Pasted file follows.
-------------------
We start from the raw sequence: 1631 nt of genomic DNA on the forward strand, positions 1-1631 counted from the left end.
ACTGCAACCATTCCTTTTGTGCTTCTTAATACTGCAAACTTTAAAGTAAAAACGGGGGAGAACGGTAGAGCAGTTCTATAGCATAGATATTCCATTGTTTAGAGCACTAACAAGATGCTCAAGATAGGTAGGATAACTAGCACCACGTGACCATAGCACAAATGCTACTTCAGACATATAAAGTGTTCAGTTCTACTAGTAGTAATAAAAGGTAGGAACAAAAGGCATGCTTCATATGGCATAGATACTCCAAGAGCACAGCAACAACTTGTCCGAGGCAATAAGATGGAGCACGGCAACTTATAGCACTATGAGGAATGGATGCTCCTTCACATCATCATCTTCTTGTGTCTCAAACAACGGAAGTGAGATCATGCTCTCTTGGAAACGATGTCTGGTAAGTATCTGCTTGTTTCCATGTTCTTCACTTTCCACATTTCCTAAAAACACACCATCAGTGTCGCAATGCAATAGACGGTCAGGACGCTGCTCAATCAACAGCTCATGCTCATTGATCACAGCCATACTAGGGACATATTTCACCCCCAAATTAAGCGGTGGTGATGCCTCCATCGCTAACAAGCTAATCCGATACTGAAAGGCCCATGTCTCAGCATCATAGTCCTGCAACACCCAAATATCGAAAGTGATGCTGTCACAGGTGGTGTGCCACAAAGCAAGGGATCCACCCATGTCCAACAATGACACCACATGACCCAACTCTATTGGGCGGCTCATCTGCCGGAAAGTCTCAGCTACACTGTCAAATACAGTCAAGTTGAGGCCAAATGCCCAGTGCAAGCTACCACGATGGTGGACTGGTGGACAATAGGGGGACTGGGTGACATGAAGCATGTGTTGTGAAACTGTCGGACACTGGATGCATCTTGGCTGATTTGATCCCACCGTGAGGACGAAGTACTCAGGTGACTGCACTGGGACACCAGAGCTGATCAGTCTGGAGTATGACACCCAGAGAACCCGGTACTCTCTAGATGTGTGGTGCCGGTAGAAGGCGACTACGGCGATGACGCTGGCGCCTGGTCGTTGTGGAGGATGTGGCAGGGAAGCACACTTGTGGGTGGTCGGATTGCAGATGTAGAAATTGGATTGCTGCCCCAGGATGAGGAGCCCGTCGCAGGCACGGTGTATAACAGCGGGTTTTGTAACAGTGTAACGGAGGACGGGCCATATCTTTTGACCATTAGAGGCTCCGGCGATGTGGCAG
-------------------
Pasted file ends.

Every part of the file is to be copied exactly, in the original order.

We start from the raw sequence: 1631 nt of genomic DNA on the forward strand, positions 1-1631 counted from the left end.
ACTGCAACCATTCCTTTTGTGCTTCTTAATACTGCAAACTTTAAAGTAAAAACGGGGGAGAACGGTAGAGCAGTTCTATAGCATAGATATTCCATTGTTTAGAGCACTAACAAGATGCTCAAGATAGGTAGGATAACTAGCACCACGTGACCATAGCACAAATGCTACTTCAGACATATAAAGTGTTCAGTTCTACTAGTAGTAATAAAAGGTAGGAACAAAAGGCATGCTTCATATGGCATAGATACTCCAAGAGCACAGCAACAACTTGTCCGAGGCAATAAGATGGAGCACGGCAACTTATAGCACTATGAGGAATGGATGCTCCTTCACATCATCATCTTCTTGTGTCTCAAACAACGGAAGTGAGATCATGCTCTCTTGGAAACGATGTCTGGTAAGTATCTGCTTGTTTCCATGTTCTTCACTTTCCACATTTCCTAAAAACACACCATCAGTGTCGCAATGCAATAGACGGTCAGGACGCTGCTCAATCAACAGCTCATGCTCATTGATCACAGCCATACTAGGGACATATTTCACCCCCAAATTAAGCGGTGGTGATGCCTCCATCGCTAACAAGCTAATCCGATACTGAAAGGCCCATGTCTCAGCATCATAGTCCTGCAACACCCAAATATCGAAAGTGATGCTGTCACAGGTGGTGTGCCACAAAGCAAGGGATCCACCCATGTCCAACAATGACACCACATGACCCAACTCTATTGGGCGGCTCATCTGCCGGAAAGTCTCAGCTACACTGTCAAATACAGTCAAGTTGAGGCCAAATGCCCAGTGCAAGCTACCACGATGGTGGACTGGTGGACAATAGGGGGACTGGGTGACATGAAGCATGTGTTGTGAAACTGTCGGACACTGGATGCATCTTGGCTGATTTGATCCCACCGTGAGGACGAAGTACTCAGGTGACTGCACTGGGACACCAGAGCTGATCAGTCTGGAGTATGACACCCAGAGAACCCGGTACTCTCTAGATGTGTGGTGCCGGTAGAAGGCGACTACGGCGATGACGCTGGCGCCTGGTCGTTGTGGAGGATGTGGCAGGGAAGCACACTTGTGGGTGGTCGGATTGCAGATGTAGAAATTGGATTGCTGCCCCAGGATGAGGAGCCCGTCGCAGGCACGGTGTATAACAGCGGGTTTTGTAACAGTGTAACGGAGGACGGGCCATATCTTTTGACCATTAGAGGCTCCGGCGATGTGGCAG